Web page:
In the early 1700s, the Thumb of Michigan was called the "best beaver hunting in America", and the Detroit region was called "Tio-sahr-ondion", which was near Skenchioe [Sanilac County] . Tiosahrondion meant "where it is beaver dams athwart many" it is said. Perhaps, the translation should be where it is the beaver dams of the headlands. The names Karegnondi and Tiosarondion seem similar. Couacronons and Oukuouaroraonoin described two regions in Eastern Michigan in the 1600s. The Algonquin word "okwanim" meant beaver dam.
On French maps, "Chasse des caster des ami de francois" was the name for The Thumb of Michigan about 1700 and meant the beaver hunting grounds of the friends of france.
The county government operates the jail, maintains rural roads, operates themajor local courts, keeps files of deeds and mortgages, maintains
vital records, administers public healthregulations, and participates with the state in the provision of welfare andother social services. The county board of commissioners controls thebudget but has only limited authority to make laws or ordinances. In Michigan, most localgovernment functions — police and fire, building and zoning, tax assessment, streetmaintenance, etc. — are the responsibility of individual cities and townships.
Huron County elected officials
* Prosecuting Attorney: Mark J. Gaertner
Sheriff: Kent Tibbits
County Clerk: Peggy A. Koehler
* County Treasurer: Sherry Learman
Register of Deeds: Frances L. Holdwick
Circuit Court Judge: Hon. M. Richard Knoblock
Probate Court Judge: Hon. David L. Clabuesch
District Court Judge: Hon. David B. HerringtonHuron County Board of Commissioners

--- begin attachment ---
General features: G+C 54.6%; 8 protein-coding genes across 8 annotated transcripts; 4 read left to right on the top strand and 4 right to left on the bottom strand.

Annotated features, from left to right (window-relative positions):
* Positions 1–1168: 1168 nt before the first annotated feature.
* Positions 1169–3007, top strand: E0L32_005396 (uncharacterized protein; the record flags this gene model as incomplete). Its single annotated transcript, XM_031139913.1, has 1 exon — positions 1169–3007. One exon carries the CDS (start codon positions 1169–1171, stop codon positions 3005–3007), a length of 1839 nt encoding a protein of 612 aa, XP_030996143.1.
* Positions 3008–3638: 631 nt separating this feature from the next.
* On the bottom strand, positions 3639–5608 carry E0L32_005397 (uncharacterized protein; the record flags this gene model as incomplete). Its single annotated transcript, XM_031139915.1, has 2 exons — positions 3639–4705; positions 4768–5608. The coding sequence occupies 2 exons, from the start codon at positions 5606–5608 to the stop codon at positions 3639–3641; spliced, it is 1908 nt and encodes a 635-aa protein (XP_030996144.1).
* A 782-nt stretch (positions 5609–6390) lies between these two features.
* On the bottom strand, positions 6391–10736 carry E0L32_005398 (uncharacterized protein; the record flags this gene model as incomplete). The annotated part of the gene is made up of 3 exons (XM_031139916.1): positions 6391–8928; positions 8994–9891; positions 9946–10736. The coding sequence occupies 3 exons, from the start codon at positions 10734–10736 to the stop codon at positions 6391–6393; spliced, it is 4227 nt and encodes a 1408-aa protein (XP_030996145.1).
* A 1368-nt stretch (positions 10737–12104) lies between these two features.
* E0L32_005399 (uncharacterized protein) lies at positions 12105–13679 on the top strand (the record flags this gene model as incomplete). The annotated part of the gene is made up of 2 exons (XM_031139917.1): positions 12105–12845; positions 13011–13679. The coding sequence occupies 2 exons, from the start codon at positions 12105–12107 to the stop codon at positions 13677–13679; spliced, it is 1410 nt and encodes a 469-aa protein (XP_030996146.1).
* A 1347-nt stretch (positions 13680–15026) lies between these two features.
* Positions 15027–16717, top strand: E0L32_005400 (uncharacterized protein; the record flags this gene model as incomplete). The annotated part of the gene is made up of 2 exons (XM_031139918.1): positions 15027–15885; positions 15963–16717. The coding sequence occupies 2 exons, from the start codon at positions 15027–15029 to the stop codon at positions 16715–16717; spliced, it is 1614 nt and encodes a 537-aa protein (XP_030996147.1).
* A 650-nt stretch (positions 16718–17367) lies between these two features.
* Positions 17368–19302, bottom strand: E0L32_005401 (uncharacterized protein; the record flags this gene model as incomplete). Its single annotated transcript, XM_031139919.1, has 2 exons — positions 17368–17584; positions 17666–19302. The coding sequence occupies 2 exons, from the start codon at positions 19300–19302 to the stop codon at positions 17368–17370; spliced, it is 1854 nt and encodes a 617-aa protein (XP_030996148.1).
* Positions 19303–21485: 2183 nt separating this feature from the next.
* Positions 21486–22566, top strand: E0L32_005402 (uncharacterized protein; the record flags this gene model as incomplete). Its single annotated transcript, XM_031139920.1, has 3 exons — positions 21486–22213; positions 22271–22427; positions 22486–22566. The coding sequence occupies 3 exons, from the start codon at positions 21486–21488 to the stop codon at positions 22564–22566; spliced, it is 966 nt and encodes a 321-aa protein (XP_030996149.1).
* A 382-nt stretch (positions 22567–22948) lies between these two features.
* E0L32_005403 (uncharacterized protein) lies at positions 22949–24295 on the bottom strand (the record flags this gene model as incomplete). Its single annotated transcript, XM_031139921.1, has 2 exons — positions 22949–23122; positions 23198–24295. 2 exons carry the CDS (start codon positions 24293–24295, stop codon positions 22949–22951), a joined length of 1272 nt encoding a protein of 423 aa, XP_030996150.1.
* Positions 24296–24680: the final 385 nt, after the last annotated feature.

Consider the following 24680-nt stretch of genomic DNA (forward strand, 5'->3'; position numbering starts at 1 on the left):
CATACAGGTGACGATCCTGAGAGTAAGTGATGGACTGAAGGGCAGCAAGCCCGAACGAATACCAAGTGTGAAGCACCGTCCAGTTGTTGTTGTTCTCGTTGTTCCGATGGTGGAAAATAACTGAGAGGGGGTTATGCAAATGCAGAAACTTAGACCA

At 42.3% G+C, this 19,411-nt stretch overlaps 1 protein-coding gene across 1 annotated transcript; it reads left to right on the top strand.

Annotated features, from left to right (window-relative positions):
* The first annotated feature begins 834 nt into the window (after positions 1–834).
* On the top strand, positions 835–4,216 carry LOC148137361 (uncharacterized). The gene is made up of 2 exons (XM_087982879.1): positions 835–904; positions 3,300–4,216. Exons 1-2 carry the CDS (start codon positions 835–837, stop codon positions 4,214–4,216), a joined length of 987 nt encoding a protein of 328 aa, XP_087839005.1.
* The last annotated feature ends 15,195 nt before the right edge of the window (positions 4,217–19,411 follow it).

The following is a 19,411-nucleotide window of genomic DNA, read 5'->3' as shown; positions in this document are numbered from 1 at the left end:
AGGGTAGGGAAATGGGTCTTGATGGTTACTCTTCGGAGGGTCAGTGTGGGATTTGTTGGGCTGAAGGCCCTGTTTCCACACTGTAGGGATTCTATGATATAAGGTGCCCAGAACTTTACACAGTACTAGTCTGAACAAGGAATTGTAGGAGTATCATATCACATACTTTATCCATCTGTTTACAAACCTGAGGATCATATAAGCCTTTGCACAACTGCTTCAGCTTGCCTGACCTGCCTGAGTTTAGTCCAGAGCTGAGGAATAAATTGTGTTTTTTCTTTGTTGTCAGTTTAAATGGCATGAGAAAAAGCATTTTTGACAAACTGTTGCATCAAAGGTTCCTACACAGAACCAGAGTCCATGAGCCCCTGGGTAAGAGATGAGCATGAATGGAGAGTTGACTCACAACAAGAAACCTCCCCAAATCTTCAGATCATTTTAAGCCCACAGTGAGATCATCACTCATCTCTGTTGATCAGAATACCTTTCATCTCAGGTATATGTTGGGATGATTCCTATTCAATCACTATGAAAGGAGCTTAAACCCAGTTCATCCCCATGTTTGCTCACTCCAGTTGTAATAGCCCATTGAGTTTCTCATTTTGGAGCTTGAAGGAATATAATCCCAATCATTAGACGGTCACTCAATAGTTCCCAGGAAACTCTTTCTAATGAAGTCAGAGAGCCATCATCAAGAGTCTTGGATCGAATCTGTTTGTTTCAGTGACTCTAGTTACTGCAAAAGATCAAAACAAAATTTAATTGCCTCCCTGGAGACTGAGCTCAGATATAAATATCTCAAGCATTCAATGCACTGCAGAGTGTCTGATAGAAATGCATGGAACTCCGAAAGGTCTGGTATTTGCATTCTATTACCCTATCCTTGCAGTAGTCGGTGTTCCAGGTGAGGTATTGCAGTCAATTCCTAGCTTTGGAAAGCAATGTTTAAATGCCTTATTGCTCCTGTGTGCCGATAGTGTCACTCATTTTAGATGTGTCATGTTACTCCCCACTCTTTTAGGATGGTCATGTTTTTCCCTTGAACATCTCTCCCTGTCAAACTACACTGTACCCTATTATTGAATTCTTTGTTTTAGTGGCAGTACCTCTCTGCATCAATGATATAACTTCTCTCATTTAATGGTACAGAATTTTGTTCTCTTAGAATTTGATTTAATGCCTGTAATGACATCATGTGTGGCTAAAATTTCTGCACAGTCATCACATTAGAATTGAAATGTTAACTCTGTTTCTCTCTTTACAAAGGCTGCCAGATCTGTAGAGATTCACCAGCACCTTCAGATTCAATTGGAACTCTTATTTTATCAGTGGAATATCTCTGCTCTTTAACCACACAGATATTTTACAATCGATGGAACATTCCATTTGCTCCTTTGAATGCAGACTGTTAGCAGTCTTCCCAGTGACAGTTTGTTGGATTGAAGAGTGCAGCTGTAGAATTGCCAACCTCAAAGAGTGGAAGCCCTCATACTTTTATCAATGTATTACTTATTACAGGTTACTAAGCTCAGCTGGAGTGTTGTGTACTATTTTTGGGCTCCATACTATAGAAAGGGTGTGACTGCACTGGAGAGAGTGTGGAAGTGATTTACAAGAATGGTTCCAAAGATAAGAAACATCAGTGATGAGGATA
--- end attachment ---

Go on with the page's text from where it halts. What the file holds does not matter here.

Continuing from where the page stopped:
*DISTRICT NO. 1: Timothy P. Rujan
*DISTRICT NO. 2: David G. Peruski
*DISTRICT NO. 3: Clark Elftman
*DISTRICT NO. 4: Robert W. Haldane
*DISTRICT NO. 5: James G. Leonard
*DISTRICT NO. 6: Ron Wruble
*DISTRICT NO. 7: Donald V. Pascarella (information as of
April 8, 2007) [ [http://www.co.huron.mi.us Huron County Website] ]
Cities, villages, and townships
*UblyUnincorporated communities [ [http://www.michigan.gov/documents/PlaceListing_79701_7.pdf PLACES IN MICHIGAN – INCORPORATED, TOWNSHIP, AND UNINCORPORATED] ]
*Pointe Aux Barques Township
*Port Austin Township
*Sand Beach Township
* [http://www.huroncounty.com/? Huron County economic development corporation/Community calendars, webcams and more]
* [http://www.clarke.cmich.edu/localhistory/Huron.htm Clarke Historical Library, Central Michigan University, Bibliography on Huron County]
* [http://books.google.com/books?id=8MCtumKVWhgC&pg=PA115&lpg=PA115&dq=huron+county+historical+society+michigan+white+rock&source=web&ots=FGwpk-nBMa&sig=pIFcLcnb84RK0WMJev7ZfZOpyuw&hl=en#PPP1,M1 Huron County Historical Society (Michigan), "Huron County, Michigan". (2001, Arcadia Publishing)] .